Culture

Has 2016 really been such a terrible year?

We live in hysterical times. "Turn and face the strange," as Bowie put it.

BY Iain Martin   /  22 December 2016

I blame David Bowie, or his fans and our response to his death. The hysteria that followed his departure in January set the fashion for a year which would be deemed uniquely awful when history is littered with far worse years, such as 1916 with its blood-spattered industrialised mass warfare, or 1942 during which the Final Solution was agreed. This year barely compares in terms of horror, the calamity of Syria and terror attacks notwithstanding.

But we live in hysterical times. “Turn and face the strange,” as Bowie put it in Changes, from the 1971 album Hunky Dory.

The death of Bowie when it came was treated as a genuine tragedy. This was silly. His loss was a shock for his fans, me included, but a narrative which involves a talented man achieving potential and leading a long, happy life, spending thirty years longer on planet earth than he had any right to considering the amount of drugs he ingested in the 1970s and early 1980s, does not count as a tragedy.

Of course, with all that weeping and wailing over the Thin White Duke and Ziggy Stardust we were mourning ourselves and ‎lost youth. It was ever thus.


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By the time the radio and television presenter Terry Wogan had followed Bowie, and then Prince, the British media class and much of Twitter was in meltdown. We hadn’t even got to Brexit or Trump winning the US election. For forty and fifty somethings in the media – in which Bowie and Prince fans are over-represented – it was by the early spring shaping up to to be a car crash year that reminded us of our mortality and general insignificance in the great cosmic shitshow.

As someone delighted by Brexit – viewing the return of self-government as one of the best things that has happened in my lifetime – I couldn’t share in the gloom after the EU referendum, although I’m very worried by the Trumpland shenanigans.‎ As I explain in a piece for The Times today, voting to leave the European Union is already having a positive impact. Merry Christmas, Happy Brexit.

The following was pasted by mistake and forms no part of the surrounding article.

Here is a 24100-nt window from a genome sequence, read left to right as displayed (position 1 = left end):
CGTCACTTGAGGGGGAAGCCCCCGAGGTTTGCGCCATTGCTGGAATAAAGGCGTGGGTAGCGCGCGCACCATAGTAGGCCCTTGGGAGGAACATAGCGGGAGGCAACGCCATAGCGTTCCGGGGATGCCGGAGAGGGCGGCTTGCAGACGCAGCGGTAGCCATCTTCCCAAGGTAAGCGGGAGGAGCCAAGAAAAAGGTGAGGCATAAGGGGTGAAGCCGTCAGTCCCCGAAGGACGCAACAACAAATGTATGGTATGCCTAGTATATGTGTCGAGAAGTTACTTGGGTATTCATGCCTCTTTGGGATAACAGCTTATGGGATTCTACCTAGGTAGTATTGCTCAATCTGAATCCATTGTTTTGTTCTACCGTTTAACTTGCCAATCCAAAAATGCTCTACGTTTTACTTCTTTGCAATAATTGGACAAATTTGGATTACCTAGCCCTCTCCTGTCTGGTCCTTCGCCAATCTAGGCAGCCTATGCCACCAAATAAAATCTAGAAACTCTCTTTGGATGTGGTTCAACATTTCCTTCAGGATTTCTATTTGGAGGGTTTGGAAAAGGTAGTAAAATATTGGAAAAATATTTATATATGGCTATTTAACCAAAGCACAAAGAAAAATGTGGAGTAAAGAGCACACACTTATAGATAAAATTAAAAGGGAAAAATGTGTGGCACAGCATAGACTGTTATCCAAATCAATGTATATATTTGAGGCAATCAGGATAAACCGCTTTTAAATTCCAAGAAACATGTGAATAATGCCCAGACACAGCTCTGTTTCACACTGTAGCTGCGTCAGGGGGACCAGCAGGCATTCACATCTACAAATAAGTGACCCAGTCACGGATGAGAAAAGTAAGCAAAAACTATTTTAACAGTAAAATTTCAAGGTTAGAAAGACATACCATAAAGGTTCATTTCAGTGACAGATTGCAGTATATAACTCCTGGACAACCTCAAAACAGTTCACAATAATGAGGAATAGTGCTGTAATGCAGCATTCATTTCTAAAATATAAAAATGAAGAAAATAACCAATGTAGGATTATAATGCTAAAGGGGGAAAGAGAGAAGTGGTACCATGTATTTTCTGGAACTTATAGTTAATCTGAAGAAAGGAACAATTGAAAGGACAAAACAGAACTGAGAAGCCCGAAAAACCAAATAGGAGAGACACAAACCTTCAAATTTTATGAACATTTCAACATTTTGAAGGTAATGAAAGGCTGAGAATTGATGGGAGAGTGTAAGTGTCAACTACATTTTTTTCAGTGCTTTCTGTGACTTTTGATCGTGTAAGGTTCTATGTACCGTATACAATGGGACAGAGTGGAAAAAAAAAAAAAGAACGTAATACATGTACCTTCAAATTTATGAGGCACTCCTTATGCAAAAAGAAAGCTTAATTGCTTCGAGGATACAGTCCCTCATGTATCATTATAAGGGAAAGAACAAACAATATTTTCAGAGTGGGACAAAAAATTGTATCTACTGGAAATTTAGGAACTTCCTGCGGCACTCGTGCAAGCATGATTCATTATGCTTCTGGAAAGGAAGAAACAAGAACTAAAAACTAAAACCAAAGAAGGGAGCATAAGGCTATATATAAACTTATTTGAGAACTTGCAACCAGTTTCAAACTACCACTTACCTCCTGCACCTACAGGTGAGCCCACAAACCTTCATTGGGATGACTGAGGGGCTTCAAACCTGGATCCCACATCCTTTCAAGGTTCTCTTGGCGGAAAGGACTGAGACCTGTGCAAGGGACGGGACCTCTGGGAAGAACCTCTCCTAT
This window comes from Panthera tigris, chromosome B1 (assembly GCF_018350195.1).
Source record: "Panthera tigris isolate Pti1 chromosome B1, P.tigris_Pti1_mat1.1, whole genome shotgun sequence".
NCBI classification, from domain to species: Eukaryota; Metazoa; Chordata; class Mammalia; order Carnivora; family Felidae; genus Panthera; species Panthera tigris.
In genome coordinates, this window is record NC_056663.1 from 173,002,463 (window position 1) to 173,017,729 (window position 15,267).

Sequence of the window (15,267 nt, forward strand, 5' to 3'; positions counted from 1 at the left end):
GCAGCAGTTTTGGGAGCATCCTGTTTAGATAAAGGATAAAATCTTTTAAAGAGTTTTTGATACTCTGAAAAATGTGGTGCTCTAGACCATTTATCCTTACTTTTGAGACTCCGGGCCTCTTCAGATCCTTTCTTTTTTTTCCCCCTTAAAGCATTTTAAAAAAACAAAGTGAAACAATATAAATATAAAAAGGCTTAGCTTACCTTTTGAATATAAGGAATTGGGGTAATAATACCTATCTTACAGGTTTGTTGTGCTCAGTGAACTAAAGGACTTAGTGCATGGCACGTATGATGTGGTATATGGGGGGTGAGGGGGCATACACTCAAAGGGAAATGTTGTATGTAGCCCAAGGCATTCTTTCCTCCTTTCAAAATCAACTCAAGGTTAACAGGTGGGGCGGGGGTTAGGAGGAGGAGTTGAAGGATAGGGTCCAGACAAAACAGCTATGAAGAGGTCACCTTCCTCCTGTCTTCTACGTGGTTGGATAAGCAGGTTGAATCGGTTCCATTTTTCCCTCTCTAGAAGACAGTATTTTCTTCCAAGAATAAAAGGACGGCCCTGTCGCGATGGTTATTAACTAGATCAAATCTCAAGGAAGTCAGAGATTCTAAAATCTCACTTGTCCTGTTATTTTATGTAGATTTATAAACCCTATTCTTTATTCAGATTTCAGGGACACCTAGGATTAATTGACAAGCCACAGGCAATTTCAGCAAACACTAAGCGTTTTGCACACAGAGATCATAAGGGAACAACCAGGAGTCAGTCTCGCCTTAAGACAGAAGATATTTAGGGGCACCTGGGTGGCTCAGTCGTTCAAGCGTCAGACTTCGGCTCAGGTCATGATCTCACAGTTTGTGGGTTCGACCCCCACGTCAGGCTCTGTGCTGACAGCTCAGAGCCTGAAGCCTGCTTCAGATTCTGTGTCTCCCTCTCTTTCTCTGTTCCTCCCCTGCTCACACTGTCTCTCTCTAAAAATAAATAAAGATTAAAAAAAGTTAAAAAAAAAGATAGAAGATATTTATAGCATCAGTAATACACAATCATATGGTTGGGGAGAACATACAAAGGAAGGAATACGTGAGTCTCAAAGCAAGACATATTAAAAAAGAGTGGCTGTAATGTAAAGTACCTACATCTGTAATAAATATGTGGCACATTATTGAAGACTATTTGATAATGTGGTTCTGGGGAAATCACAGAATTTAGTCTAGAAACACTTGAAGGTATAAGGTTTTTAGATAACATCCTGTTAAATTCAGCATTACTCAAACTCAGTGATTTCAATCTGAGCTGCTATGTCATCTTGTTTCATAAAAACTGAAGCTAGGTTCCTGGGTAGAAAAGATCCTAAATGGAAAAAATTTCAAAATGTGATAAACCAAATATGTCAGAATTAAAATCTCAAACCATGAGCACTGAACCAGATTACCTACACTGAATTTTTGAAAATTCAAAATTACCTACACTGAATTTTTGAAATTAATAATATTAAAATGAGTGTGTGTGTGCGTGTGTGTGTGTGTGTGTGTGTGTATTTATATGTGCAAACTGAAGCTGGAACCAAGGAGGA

‎But another odd feature of 2016 has been the tendency of those most worried by news stories to attribute a character and personality to these 12 months, as though the year has a spirit or mystical force of its own. Just the turning of the page into 2017 will banish the bad vibes and hopefully make everything a bit better. It’s an outlook that is almost pagan. Or perhaps it is essentially Christian in the way the turning of the seasons – punctuated by festivals (pagan in origin) ‎- offer us hope, which we all need or there’s not much point putting one foot in front of the other. I’ll leave the musing on religion to Bruce Anderson, who has promised to write on spiritual questions and the magic of Christmas for the site tomorrow.‎ He keeps it quiet, but as well as being a magnificent writer on politics and wine he does a good line on religion, and art. We want more of all on this site – Reaction – next year.

Anyway… the current cluster of celebrity deaths, not unique to 2016, is easy to explain. In the 1960s and 1970s, changes in media and music and the spread of television created far more scope for the creation of celebrities‎ and they could become bigger figures in our lives. There was more media. And advertising, particularly, became skilled at exploiting our emotions and meeting our needs (or fooling us into thinking it had). Those new stars that emerged to front all this product – musicians, actors and numerous television personalities – were in their twenties, or thirties, when they became famous. Forty years later they were bound to be in or near the departure lounge. This clustering has fooled us into thinking that there is some weird force at work (the spooky power of 2016 again) cutting down lots of people we recognise. No, it is just normal life.

Of course, fame and our fixation on it is hardly new. The Victorians had music hall stars, referred to in the popular press, and famous authors, but television, radio, cinema, advertising and modern public relations from the 1960s onwards put at the disposal of someone as skilled as Bowie an extraordinary machine for reaching people and defining and controlling self-image. He did this, as the Beatles had done just before him, at a point when young consumers – newly affluent – were interested in their own identities and found it in music, fashion, ideas and lifestyle choices. Bowie understood all this better than any star performer of his era. He used the techniques of the 20th century demagogue to practice and promote his art. I will always be grateful he did.